Posted in: Legal Information, Legal Information: Libraries & Research

Nasty Nosh Niche

Odd where hyperlinks will take you. Thanks to a piece in Slate on what to do about e-coli in the food supply, I wound up finding the Seattle law firm of Marler Clark LLP, which specializes in food poisoning cases — indeed the title on their home page declares it and the first paragraph of text claims that

Marler Clark is the nation’s foremost law firm with a practice dedicated to representing victims of food poisoning.

If you’d asked me this morning, I’d have said that the idea was a bit far-fetched, but there is indeed a niche for . . . [more]

Posted in: Practice of Law, Substantive Law

E-Grammar

I understand that strict adherence to good grammar is, in some circles, considered to be a slightly annoying trait. And I understand that e-mail is a rapid, off-the-cuff communications medium to which formal correspondence etiquette isn’t always expected to apply.

But I’m still rather aghast that I received two e-mails today that contained spelling errors in the subject line – one a professional press release (“Reserach Highlights”) and the other, believe it or not, a job application for an editorial position (“Piublication”).

A former boss of mine in the publishing industry once sent a company-wide e-mail with a subject line . . . [more]

Posted in: Uncategorized

Your Weekend Sports Round-Up

I know we can count a number of sports fans among our readership, many of whom probably rely on today’s technology to help follow whatever game catches your fancy. The sports industry has been a leader in using the internet to get content out to its fans, and is also a leader in using technology to control the footage that does get out.

Last spring, for instance, the CBC began streaming its hockey playoff coverage online – but it was available only to fans watching from Canada. This follows a long-standing practice of the BBC to stream its soccer coverage . . . [more]

Posted in: Technology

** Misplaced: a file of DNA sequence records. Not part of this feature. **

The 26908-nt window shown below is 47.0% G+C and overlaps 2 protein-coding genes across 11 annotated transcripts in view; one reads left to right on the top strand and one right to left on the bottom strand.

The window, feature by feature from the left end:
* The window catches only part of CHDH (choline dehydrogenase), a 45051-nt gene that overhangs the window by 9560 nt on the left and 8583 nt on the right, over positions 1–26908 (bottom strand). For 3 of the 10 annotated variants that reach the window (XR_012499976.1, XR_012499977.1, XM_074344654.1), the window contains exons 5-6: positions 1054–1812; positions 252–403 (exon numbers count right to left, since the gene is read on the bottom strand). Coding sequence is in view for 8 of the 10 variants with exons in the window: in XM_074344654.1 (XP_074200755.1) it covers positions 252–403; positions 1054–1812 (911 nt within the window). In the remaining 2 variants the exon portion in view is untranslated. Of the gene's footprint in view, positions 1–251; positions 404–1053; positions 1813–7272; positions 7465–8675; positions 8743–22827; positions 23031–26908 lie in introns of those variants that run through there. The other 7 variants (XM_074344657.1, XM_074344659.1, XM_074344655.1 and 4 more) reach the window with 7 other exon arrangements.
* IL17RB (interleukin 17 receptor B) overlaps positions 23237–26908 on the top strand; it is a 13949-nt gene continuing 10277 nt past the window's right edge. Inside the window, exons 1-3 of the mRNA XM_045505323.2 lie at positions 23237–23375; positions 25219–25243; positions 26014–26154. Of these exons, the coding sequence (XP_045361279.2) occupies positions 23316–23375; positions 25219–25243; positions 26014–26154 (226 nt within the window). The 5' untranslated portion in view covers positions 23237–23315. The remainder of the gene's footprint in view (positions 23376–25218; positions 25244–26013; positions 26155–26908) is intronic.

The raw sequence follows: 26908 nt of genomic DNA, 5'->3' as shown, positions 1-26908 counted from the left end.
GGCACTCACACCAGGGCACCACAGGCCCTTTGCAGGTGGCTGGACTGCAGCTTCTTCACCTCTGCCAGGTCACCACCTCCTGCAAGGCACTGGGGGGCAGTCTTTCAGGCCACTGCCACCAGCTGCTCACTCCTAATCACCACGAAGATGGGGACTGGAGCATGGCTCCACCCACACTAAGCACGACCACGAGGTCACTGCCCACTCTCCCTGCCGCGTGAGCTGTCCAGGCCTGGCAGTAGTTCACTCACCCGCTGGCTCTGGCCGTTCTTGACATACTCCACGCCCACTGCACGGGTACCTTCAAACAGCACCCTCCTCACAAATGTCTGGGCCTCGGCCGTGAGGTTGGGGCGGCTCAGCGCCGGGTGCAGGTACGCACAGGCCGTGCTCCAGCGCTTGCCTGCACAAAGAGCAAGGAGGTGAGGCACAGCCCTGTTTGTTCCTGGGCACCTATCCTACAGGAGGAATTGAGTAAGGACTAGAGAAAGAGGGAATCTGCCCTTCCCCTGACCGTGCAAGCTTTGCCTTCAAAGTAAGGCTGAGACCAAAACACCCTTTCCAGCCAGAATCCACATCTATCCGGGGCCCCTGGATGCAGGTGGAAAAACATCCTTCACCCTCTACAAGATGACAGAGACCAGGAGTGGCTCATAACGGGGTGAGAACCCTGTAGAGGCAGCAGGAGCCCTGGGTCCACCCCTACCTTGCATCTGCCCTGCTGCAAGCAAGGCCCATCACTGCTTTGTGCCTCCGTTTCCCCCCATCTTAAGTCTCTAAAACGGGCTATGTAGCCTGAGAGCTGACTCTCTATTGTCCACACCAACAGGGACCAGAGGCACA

Virtual Worlds Beyond Second Life

Second Life has received plenty of media coverage both here and elsewhere (for example, Simon’s post about a Canadian law firm opening up a virtual office). But there are a number of other virtual worlds out there where people congregrate to share their interest in everything from new music to Japanese animation.

For those of you with an interest in joining the “avatar age” (I haven’t taken the plunge yet myself), here’s a story with a list of some of the more popular sites. . . . [more]

Posted in: Technology

Google Buys Jaiku

Google just bought Jaiku, “an activity stream and presence sharing service that works from the Web and mobile phones.” (See also Slaw’s Jaiku Your Feeds.) Robert Scoble opines that this is a good fit for Google, which, he says, plans to compete with Facebook. Watch out for November 5, he tells us. (Which also happens to be Guy Fawkes day…the Gunpowder Plot… but I digress.) . . . [more]

Posted in: Technology

Spires, Antennae and the Court of Arches

There’s an interesting report in the Times Online of a judgment by the Court of Arches. Presided over by the Right Honourable and Right Worshipful the Official Principal and Dean of the Arches, it is the ecclesiastical court for the Province of Canterbury (i.e. the south half of England). Seems that a church and a local telephone company wanted to install a base station and antennae for mobile phones in the church spire. At the trial level, the Court of Arches refused permission on the ground that

some of the material to be transmitted through the antennae was not

. . . [more]
Posted in: Substantive Law